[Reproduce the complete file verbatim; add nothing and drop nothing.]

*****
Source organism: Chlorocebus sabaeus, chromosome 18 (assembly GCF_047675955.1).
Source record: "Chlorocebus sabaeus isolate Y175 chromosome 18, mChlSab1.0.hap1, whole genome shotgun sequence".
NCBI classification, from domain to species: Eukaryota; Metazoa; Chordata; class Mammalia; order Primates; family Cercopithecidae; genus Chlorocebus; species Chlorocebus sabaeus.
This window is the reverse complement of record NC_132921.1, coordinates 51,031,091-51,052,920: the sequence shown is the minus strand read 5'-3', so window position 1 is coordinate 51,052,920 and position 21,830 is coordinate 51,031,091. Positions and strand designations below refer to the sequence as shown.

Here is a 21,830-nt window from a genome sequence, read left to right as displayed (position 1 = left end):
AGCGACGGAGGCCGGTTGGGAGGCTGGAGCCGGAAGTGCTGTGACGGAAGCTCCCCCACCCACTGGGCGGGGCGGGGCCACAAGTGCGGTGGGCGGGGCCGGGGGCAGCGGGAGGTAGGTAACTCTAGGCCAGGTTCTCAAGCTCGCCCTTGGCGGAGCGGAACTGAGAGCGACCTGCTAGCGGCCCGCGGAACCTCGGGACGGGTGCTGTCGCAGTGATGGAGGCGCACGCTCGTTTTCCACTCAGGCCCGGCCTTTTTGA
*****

Source organism: Chlorocebus sabaeus, chromosome 18 (assembly GCF_047675955.1).
Source record: "Chlorocebus sabaeus isolate Y175 chromosome 18, mChlSab1.0.hap1, whole genome shotgun sequence".
NCBI classification, from domain to species: Eukaryota; Metazoa; Chordata; class Mammalia; order Primates; family Cercopithecidae; genus Chlorocebus; species Chlorocebus sabaeus.
This window is the reverse complement of record NC_132921.1, coordinates 51,031,091-51,052,920: the sequence shown is the minus strand read 5'-3', so window position 1 is coordinate 51,052,920 and position 21,830 is coordinate 51,031,091. Positions and strand designations below refer to the sequence as shown.

Here is a 21,830-nt window from a genome sequence, read left to right as displayed (position 1 = left end):
AGCGACGGAGGCCGGTTGGGAGGCTGGAGCCGGAAGTGCTGTGACGGAAGCTCCCCCACCCACTGGGCGGGGCGGGGCCACAAGTGCGGTGGGCGGGGCCGGGGGCAGCGGGAGGTAGGTAACTCTAGGCCAGGTTCTCAAGCTCGCCCTTGGCGGAGCGGAACTGAGAGCGACCTGCTAGCGGCCCGCGGAACCTCGGGACGGGTGCTGTCGCAGTGATGGAGGCGCACGCTCGTTTTCCACTCAGGCCCGGCCTTTTTGA